How to Remove Pesticides on Blueberries

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After rinsing, store air-dried blueberries in an airtight container in the refrigerator for up to three days.
After rinsing, store air-dried blueberries in an airtight container in the refrigerator for up to three days. (Image: Laura Neal/iStock/Getty Images)

Removing pesticides from blueberries -- as well as from all fruits and vegetables -- relies more on friction than a chemical cleaning agent. According to the The Connecticut Agricultural Experiment Station, simply rubbing produce with your fingertips while rinsing it under cool water for 30 seconds removes more pesticide residue than vegetable detergents and rinses. However, there's a case to be made for rinsing blueberries in a 10-percent vinegar-and-water solution; it reduces bacteria by about 90 percent and surface viruses by about 95 percent, according to a 2003 study, conducted by the University of Florida.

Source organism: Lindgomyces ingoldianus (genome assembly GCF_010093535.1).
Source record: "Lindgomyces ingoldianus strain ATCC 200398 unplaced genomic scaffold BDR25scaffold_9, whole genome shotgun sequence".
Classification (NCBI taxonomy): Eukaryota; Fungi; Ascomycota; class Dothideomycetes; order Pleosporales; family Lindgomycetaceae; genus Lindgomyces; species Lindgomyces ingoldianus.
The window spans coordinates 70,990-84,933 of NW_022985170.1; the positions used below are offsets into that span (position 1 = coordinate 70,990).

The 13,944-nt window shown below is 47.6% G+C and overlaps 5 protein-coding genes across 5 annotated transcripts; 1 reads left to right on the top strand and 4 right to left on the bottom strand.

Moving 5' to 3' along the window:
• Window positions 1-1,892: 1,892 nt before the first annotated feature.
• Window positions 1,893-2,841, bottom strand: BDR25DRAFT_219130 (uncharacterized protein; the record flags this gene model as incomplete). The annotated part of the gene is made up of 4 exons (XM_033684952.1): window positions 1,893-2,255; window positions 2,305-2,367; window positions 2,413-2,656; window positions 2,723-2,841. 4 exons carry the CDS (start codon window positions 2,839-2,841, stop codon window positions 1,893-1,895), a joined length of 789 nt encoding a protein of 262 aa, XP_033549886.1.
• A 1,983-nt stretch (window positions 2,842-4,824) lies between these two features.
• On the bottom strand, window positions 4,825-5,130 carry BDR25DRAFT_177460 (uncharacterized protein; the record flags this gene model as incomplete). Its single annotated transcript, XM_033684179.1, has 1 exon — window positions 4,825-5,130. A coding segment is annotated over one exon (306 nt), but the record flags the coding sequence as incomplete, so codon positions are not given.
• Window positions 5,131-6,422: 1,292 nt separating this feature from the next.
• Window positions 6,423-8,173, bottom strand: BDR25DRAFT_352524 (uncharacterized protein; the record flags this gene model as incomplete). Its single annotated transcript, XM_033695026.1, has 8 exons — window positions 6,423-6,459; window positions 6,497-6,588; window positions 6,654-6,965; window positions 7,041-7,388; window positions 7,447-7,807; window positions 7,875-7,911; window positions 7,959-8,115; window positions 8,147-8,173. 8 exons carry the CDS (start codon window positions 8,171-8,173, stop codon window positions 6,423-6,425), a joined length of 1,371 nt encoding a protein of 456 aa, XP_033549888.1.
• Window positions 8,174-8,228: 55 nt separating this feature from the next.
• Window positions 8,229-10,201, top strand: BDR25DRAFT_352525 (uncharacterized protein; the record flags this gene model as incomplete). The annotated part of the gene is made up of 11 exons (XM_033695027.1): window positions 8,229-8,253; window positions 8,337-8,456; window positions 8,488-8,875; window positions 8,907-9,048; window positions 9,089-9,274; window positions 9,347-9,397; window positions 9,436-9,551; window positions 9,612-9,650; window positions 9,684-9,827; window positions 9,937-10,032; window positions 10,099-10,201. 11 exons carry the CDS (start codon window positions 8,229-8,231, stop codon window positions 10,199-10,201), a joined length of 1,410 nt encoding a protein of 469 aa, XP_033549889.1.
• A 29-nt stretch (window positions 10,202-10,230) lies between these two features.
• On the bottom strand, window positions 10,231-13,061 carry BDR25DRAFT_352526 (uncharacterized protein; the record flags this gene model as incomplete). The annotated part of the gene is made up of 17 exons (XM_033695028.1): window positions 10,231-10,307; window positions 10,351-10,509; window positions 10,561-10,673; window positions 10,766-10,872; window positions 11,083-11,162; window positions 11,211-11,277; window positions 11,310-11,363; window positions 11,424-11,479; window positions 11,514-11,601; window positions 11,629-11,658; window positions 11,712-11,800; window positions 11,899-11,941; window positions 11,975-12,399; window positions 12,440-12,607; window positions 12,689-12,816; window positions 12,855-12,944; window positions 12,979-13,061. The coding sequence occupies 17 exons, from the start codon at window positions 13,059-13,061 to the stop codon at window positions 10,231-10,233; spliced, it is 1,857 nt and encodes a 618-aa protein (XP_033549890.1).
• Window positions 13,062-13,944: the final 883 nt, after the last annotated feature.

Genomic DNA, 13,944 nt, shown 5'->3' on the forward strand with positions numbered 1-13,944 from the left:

A Vinegary Solution to a Dirty Problem

Before you rinse the blueberries, rinse them in a 10-percent vinegar solution. Mix 1 part white distilled vinegar and 3 parts water in a food-grade container or bowl; you need about 3 cups of water and 1 cup of vinegar for 1/2 pound of blueberries.

Add the blueberries to the vinegar solution and let them soak for 5 to 10 minutes. Drain the blueberries in a colander and rinse them under cool running water for at least 30 seconds while using the friction of your fingertips to clear away any pesticide residue.

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